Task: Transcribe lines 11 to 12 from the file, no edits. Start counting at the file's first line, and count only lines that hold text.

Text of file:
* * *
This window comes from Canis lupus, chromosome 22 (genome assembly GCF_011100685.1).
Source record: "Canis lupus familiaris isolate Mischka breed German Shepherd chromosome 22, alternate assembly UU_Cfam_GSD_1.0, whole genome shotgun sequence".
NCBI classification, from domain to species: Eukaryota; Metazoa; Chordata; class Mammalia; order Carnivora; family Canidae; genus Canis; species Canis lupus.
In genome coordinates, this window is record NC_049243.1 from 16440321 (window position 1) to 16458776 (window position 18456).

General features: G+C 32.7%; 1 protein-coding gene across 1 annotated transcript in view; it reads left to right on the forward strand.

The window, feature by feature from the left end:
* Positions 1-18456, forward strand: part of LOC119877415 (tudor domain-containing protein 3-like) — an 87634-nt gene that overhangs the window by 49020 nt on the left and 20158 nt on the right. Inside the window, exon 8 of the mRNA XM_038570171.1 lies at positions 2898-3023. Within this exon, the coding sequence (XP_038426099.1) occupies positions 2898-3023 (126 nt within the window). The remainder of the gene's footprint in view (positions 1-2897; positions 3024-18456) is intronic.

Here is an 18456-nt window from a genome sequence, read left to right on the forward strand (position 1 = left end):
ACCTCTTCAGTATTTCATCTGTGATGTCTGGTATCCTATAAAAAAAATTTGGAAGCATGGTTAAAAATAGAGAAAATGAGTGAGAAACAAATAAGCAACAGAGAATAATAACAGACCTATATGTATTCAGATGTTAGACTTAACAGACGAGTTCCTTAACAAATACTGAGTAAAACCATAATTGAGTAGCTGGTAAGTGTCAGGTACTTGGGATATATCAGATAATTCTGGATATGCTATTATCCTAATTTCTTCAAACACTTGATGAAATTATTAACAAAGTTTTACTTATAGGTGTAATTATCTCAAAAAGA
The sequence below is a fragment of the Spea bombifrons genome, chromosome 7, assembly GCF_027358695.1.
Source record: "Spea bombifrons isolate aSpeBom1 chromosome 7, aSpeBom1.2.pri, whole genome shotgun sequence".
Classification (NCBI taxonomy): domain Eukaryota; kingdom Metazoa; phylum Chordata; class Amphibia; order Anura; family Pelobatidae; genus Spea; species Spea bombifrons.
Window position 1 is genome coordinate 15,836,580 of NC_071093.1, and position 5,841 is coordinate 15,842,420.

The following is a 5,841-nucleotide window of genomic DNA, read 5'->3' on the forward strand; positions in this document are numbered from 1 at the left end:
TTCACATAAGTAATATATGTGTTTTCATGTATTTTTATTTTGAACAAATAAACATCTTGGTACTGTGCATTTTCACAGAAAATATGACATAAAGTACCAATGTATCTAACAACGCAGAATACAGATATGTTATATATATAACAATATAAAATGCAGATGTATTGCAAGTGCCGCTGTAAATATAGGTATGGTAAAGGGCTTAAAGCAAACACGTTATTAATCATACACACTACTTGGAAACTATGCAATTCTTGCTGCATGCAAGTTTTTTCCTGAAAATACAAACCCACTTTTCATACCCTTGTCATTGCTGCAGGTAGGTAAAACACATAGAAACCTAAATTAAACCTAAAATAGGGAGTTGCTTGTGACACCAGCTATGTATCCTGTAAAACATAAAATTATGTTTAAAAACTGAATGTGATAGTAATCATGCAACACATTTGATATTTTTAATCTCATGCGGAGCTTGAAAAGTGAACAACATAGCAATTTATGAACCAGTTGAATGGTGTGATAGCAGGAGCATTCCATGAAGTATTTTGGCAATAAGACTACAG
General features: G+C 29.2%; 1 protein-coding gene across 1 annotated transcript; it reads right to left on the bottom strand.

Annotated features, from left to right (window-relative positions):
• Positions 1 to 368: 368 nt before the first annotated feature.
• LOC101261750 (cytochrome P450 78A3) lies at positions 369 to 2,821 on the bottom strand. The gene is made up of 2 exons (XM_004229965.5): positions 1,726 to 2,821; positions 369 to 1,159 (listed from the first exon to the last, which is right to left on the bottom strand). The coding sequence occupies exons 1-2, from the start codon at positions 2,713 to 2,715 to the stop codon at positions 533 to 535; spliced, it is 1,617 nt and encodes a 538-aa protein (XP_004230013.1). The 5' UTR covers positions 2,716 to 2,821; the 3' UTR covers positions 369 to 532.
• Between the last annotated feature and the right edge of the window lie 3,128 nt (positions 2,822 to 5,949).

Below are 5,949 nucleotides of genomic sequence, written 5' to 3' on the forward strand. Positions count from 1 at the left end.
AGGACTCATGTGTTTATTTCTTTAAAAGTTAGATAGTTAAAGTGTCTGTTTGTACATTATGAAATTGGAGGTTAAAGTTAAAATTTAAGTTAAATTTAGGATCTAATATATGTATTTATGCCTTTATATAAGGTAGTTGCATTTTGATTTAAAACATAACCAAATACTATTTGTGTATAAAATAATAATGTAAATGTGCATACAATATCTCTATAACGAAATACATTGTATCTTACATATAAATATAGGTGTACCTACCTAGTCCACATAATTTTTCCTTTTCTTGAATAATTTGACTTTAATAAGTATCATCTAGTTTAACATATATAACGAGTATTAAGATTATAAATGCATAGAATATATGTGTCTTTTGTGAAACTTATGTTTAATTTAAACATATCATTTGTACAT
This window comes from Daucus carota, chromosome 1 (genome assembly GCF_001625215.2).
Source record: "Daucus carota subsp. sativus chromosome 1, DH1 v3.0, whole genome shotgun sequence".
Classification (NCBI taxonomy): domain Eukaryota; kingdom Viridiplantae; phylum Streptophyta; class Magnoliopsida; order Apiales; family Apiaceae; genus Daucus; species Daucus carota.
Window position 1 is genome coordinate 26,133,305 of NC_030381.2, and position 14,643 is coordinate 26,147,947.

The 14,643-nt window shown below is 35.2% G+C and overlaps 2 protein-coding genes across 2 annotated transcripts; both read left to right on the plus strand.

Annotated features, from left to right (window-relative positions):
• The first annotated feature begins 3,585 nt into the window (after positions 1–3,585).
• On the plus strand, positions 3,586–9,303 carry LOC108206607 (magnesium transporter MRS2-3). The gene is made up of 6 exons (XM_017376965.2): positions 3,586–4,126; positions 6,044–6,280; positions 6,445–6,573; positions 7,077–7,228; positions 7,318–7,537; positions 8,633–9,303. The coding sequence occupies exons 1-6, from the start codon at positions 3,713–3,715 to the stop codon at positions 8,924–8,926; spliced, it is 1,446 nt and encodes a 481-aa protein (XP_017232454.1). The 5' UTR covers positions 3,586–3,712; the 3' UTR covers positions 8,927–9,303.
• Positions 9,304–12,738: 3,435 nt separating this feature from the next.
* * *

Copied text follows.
Source record: "Spea bombifrons isolate aSpeBom1 chromosome 7, aSpeBom1.2.pri, whole genome shotgun sequence".
Classification (NCBI taxonomy): domain Eukaryota; kingdom Metazoa; phylum Chordata; class Amphibia; order Anura; family Pelobatidae; genus Spea; species Spea bombifrons.